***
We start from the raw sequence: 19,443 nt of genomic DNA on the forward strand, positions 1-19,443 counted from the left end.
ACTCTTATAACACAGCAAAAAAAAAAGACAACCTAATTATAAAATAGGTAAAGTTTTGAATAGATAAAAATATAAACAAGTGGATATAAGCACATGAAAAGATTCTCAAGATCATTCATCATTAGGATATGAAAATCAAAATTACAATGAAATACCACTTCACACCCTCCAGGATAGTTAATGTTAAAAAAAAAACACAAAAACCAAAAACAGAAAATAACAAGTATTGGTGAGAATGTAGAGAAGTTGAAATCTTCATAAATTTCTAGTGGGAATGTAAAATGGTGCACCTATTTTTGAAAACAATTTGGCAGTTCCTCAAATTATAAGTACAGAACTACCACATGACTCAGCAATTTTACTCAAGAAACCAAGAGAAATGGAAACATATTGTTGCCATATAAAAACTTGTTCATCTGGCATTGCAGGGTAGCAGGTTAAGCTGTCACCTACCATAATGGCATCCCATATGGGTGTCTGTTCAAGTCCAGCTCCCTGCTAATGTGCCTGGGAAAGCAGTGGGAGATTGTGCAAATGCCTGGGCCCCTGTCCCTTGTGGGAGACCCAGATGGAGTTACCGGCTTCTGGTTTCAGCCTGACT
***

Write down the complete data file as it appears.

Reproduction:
We start from the raw sequence: 19,443 nt of genomic DNA on the forward strand, positions 1-19,443 counted from the left end.
ACTCTTATAACACAGCAAAAAAAAAAGACAACCTAATTATAAAATAGGTAAAGTTTTGAATAGATAAAAATATAAACAAGTGGATATAAGCACATGAAAAGATTCTCAAGATCATTCATCATTAGGATATGAAAATCAAAATTACAATGAAATACCACTTCACACCCTCCAGGATAGTTAATGTTAAAAAAAAAACACAAAAACCAAAAACAGAAAATAACAAGTATTGGTGAGAATGTAGAGAAGTTGAAATCTTCATAAATTTCTAGTGGGAATGTAAAATGGTGCACCTATTTTTGAAAACAATTTGGCAGTTCCTCAAATTATAAGTACAGAACTACCACATGACTCAGCAATTTTACTCAAGAAACCAAGAGAAATGGAAACATATTGTTGCCATATAAAAACTTGTTCATCTGGCATTGCAGGGTAGCAGGTTAAGCTGTCACCTACCATAATGGCATCCCATATGGGTGTCTGTTCAAGTCCAGCTCCCTGCTAATGTGCCTGGGAAAGCAGTGGGAGATTGTGCAAATGCCTGGGCCCCTGTCCCTTGTGGGAGACCCAGATGGAGTTACCGGCTTCTGGTTTCAGCCTGACT